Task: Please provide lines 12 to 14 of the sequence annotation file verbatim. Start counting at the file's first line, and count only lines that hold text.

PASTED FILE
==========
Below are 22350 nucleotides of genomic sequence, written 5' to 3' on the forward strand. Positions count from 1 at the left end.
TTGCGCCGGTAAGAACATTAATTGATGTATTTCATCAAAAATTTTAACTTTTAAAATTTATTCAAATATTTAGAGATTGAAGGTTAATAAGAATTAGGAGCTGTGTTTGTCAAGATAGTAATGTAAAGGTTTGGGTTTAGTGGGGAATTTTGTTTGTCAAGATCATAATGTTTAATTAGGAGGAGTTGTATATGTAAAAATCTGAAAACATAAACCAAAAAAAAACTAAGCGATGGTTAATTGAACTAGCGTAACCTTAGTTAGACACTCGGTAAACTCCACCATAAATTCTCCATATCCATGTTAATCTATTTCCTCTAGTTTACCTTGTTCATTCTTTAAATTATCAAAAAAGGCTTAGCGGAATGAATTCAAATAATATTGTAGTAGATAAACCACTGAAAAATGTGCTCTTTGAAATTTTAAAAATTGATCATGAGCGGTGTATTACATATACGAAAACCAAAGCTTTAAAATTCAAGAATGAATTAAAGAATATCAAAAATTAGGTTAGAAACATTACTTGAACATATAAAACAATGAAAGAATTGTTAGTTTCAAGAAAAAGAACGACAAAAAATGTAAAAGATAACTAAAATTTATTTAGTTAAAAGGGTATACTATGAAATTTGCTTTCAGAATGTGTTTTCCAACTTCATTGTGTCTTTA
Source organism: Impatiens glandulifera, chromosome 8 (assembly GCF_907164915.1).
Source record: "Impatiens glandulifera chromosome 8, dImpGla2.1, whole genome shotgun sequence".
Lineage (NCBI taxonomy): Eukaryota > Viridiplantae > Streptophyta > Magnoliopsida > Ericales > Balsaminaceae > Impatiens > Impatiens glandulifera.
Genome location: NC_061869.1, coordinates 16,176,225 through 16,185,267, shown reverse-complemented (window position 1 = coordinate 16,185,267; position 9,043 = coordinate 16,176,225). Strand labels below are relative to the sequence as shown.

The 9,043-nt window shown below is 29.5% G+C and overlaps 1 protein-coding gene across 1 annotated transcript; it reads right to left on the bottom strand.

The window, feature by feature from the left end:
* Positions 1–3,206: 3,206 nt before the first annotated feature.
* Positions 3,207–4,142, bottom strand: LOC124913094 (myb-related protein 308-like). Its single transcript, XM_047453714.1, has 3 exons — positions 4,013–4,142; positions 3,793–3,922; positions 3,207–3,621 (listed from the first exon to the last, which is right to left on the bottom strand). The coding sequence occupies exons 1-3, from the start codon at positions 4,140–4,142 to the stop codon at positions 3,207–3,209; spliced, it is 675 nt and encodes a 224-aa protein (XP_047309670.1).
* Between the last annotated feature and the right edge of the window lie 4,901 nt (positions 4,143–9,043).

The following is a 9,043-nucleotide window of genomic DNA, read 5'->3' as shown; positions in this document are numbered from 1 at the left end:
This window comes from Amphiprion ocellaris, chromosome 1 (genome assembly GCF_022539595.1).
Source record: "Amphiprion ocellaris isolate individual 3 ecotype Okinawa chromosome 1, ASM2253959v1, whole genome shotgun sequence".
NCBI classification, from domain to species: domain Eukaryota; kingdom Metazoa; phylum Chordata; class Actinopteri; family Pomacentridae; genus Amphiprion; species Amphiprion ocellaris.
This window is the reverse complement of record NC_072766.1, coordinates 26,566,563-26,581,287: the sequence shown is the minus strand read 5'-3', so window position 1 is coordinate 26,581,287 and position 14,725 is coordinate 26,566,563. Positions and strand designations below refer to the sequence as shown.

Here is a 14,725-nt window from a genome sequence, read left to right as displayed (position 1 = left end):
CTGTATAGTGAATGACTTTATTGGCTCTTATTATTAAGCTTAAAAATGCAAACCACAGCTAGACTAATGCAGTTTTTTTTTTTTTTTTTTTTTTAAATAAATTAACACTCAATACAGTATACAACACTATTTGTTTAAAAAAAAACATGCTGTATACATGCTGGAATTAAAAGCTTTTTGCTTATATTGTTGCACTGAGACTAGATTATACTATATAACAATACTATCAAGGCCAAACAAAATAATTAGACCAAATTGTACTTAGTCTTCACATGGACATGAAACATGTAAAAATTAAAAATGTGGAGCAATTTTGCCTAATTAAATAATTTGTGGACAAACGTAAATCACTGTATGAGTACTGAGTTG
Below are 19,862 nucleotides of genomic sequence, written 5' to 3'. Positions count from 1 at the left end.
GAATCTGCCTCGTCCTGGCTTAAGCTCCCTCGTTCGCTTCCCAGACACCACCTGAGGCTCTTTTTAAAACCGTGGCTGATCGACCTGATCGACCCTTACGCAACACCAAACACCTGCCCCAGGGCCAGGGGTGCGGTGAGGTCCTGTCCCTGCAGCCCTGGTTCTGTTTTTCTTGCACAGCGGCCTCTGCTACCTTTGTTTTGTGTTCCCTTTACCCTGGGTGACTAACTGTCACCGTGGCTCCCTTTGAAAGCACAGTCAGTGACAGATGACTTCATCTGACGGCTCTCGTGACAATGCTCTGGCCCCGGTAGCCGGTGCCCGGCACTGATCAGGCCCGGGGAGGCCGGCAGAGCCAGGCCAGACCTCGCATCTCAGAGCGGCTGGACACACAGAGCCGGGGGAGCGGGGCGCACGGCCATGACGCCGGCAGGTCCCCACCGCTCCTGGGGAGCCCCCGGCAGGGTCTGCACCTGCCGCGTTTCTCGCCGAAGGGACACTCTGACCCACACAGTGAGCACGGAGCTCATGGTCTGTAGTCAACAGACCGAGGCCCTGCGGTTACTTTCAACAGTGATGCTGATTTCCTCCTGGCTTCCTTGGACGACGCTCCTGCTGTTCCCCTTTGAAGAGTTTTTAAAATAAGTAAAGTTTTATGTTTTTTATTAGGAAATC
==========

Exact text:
The following is a 9,043-nucleotide window of genomic DNA, read 5'->3' as shown; positions in this document are numbered from 1 at the left end:
This window comes from Amphiprion ocellaris, chromosome 1 (genome assembly GCF_022539595.1).
Source record: "Amphiprion ocellaris isolate individual 3 ecotype Okinawa chromosome 1, ASM2253959v1, whole genome shotgun sequence".